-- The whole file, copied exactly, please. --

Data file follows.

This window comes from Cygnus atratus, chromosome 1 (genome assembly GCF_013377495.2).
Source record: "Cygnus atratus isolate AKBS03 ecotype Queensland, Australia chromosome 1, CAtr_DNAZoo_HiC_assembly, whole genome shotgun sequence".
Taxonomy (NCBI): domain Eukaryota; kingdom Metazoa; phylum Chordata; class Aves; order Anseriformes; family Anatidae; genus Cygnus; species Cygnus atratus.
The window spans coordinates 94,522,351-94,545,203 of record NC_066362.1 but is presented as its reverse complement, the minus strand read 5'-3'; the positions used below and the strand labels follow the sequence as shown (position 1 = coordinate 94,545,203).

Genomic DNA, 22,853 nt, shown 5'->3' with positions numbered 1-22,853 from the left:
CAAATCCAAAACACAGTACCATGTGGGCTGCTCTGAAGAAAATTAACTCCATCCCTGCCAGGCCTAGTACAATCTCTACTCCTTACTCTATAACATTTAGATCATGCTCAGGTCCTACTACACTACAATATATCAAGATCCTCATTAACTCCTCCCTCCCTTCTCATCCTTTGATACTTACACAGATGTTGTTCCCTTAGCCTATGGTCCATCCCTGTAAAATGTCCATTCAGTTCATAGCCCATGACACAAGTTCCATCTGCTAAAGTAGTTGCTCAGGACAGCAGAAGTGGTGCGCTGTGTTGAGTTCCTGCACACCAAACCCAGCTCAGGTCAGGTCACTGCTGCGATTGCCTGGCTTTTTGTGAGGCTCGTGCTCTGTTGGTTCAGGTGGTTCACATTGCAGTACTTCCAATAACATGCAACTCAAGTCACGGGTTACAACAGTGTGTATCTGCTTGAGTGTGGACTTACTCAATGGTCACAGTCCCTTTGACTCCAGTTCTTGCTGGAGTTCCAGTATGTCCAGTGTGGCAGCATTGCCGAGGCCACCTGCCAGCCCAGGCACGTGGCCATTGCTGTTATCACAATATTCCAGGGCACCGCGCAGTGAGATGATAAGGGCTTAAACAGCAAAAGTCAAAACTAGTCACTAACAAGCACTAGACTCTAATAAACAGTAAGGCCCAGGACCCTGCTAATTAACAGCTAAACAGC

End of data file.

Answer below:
This window comes from Cygnus atratus, chromosome 1 (genome assembly GCF_013377495.2).
Source record: "Cygnus atratus isolate AKBS03 ecotype Queensland, Australia chromosome 1, CAtr_DNAZoo_HiC_assembly, whole genome shotgun sequence".
Taxonomy (NCBI): domain Eukaryota; kingdom Metazoa; phylum Chordata; class Aves; order Anseriformes; family Anatidae; genus Cygnus; species Cygnus atratus.
The window spans coordinates 94,522,351-94,545,203 of record NC_066362.1 but is presented as its reverse complement, the minus strand read 5'-3'; the positions used below and the strand labels follow the sequence as shown (position 1 = coordinate 94,545,203).

Genomic DNA, 22,853 nt, shown 5'->3' with positions numbered 1-22,853 from the left:
CAAATCCAAAACACAGTACCATGTGGGCTGCTCTGAAGAAAATTAACTCCATCCCTGCCAGGCCTAGTACAATCTCTACTCCTTACTCTATAACATTTAGATCATGCTCAGGTCCTACTACACTACAATATATCAAGATCCTCATTAACTCCTCCCTCCCTTCTCATCCTTTGATACTTACACAGATGTTGTTCCCTTAGCCTATGGTCCATCCCTGTAAAATGTCCATTCAGTTCATAGCCCATGACACAAGTTCCATCTGCTAAAGTAGTTGCTCAGGACAGCAGAAGTGGTGCGCTGTGTTGAGTTCCTGCACACCAAACCCAGCTCAGGTCAGGTCACTGCTGCGATTGCCTGGCTTTTTGTGAGGCTCGTGCTCTGTTGGTTCAGGTGGTTCACATTGCAGTACTTCCAATAACATGCAACTCAAGTCACGGGTTACAACAGTGTGTATCTGCTTGAGTGTGGACTTACTCAATGGTCACAGTCCCTTTGACTCCAGTTCTTGCTGGAGTTCCAGTATGTCCAGTGTGGCAGCATTGCCGAGGCCACCTGCCAGCCCAGGCACGTGGCCATTGCTGTTATCACAATATTCCAGGGCACCGCGCAGTGAGATGATAAGGGCTTAAACAGCAAAAGTCAAAACTAGTCACTAACAAGCACTAGACTCTAATAAACAGTAAGGCCCAGGACCCTGCTAATTAACAGCTAAACAGC